This is better than It's Not Right, the characters more interesting and better-realised, but it still has that pitfall of the story being almost entirely back and forth dialogue. That isn't inherently bad - wordcounts are limited, and people do have conversations about things - but it's somethng to keep an eye out for. I think you do a good job establishing these people and their relationship in a short space, and this does feel like one of the more human stories of the week. However, I cannot in good conscience praise a story that, essentially, presents police brutality as a good thing. You wrote an entry about a cop looking for an excuse to brutalise somebody and the only other major character in the piece cheering it on and saying it's "richly deserved" because the person was a bit rude before the story starts. Maybe that's not a crit of the actual story, at that point, but I still find it distasteful and you were honestly lucky stories like 209 and Twelve Stories of Vengeance were in this week. All cops are bastards means ALL cops.

Flesnolk fucked around with this message at 17:26 on Jan 10, 2020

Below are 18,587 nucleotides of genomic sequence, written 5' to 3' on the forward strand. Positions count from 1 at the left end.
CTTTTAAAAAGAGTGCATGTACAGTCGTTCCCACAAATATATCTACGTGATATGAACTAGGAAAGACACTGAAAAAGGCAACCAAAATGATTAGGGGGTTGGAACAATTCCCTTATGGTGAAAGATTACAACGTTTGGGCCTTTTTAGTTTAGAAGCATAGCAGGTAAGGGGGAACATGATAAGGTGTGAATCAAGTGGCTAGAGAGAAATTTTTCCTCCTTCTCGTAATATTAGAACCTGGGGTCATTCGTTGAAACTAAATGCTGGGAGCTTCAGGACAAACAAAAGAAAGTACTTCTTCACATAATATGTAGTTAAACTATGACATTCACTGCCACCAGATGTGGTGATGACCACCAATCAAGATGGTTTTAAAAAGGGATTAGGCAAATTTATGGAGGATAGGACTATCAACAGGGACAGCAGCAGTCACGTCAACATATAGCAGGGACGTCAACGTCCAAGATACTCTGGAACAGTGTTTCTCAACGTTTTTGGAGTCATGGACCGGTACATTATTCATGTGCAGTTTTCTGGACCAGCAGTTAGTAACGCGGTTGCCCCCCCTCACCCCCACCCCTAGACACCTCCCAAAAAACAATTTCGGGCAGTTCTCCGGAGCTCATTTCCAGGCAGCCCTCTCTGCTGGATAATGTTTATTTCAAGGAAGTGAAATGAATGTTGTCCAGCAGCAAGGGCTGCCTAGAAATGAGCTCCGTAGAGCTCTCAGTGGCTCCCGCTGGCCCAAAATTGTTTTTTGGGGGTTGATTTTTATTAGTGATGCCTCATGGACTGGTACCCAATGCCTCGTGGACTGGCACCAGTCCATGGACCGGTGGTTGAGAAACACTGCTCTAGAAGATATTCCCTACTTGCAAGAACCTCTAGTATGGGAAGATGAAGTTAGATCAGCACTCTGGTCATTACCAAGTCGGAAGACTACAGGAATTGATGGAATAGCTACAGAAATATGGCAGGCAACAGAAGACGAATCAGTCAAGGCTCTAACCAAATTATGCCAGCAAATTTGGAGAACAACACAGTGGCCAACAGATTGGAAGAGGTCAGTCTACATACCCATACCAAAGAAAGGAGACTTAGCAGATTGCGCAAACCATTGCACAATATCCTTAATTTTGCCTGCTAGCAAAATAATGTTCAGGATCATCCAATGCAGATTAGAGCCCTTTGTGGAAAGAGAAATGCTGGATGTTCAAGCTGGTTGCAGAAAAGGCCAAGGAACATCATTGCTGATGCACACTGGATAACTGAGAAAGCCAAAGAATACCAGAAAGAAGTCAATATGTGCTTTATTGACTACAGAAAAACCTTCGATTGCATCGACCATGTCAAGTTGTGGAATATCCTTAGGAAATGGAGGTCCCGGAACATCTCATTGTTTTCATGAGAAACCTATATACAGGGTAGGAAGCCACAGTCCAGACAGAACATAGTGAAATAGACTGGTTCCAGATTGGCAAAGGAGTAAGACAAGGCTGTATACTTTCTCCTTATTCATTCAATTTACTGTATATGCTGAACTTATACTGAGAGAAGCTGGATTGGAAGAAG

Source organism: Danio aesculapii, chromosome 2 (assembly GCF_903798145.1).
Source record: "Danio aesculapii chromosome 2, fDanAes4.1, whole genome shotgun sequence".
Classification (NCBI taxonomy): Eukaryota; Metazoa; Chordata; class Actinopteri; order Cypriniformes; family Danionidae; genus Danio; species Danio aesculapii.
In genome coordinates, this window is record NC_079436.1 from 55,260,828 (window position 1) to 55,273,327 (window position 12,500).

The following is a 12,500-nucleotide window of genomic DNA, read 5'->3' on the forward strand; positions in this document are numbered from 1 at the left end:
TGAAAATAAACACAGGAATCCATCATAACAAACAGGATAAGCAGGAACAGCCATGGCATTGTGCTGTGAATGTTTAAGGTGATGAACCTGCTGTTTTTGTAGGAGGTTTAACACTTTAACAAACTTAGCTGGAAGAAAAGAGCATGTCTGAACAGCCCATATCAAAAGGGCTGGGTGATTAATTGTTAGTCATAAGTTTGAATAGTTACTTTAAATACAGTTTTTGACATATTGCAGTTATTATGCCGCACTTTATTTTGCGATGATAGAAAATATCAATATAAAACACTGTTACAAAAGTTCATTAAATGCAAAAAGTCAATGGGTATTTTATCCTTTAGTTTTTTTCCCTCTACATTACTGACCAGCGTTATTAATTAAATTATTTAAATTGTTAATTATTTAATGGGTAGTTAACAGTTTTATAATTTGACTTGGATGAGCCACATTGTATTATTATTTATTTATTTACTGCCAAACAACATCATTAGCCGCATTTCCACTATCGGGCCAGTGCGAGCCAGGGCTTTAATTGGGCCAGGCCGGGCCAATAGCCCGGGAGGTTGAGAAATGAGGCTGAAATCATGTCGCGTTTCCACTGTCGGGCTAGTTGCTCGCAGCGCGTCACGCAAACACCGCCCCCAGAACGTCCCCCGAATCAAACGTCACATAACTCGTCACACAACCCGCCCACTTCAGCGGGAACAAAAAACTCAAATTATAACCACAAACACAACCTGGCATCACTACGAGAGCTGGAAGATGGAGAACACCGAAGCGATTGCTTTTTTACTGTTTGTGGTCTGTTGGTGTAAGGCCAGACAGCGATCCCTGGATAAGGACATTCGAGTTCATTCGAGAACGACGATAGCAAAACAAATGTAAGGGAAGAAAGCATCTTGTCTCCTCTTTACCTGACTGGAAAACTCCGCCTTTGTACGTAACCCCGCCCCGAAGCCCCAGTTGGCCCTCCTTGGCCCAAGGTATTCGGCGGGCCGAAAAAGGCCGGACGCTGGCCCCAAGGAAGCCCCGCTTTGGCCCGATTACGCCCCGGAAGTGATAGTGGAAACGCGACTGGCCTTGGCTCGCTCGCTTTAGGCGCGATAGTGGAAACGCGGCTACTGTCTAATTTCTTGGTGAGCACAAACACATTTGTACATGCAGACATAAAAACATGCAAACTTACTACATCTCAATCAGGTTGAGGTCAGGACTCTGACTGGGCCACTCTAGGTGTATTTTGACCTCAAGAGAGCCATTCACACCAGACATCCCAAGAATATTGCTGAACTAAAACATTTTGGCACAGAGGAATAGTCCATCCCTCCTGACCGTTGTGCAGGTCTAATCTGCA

Flesnolk
Apr 11, 2012

h

Azza Bamboo posted:

You should probably answer the drat question and quit hiding whatever bullshit you'd judge your brawl on or that you'd consider "better" words.

You’ve annoyed me. Let’s brawl.

Flesnolk
Apr 11, 2012

h

While we await a judge, you do know that the judges of the previous week are going to write crits and tell you what they didn't like about the story, right?

Flesnolk fucked around with this message at 15:17 on Jan 21, 2020

Flesnolk
Apr 11, 2012

h

End of day in which time zone? :toxx:

Flesnolk
Apr 11, 2012

h

Me if SH accepts

Flesnolk
Apr 11, 2012

h

.

Flesnolk fucked around with this message at 12:53 on Dec 31, 2020

Flesnolk
Apr 11, 2012

h


If you want to discuss stories and stuff, the discord server or fiction advice thread are better places.

Flesnolk
Apr 11, 2012

h

Bad Seafood doesn't appear to currently be active in the Dome, unfortunately.

Flesnolk
Apr 11, 2012

h

portmp

Flesnolk
Apr 11, 2012

h

No story chat in the thread, go to discord or fiction advice.

Wee woo wee woo I'm the TD police apparently.

Flesnolk
Apr 11, 2012

h

fjgj

Flesnolk
Apr 11, 2012

h

Morptp

Flesnolk
Apr 11, 2012

h

Anomalous Amalgam posted:


Round 3, no extensions, and a short, sweet wordcount, 2 weeks time if judge is willing?

Sure. 1500 words, a story about a boxer but without portraying a boxing match. No pre-, post-, or mid-apocalypse. Due date, 23:59 EST on 22 March, 2020. Custom rules on request.

Flesnolk
Apr 11, 2012

h


Flesnolk posted:

without portraying a boxing match.

You're disqualified. Slipup wins, crits to come ASAP.

Flesnolk
Apr 11, 2012

h

pormp

Flesnolk
Apr 11, 2012

h

verb
verb: prompt; 3rd person present: prompts; past tense: prompted; past participle: prompted; gerund or present participle: prompting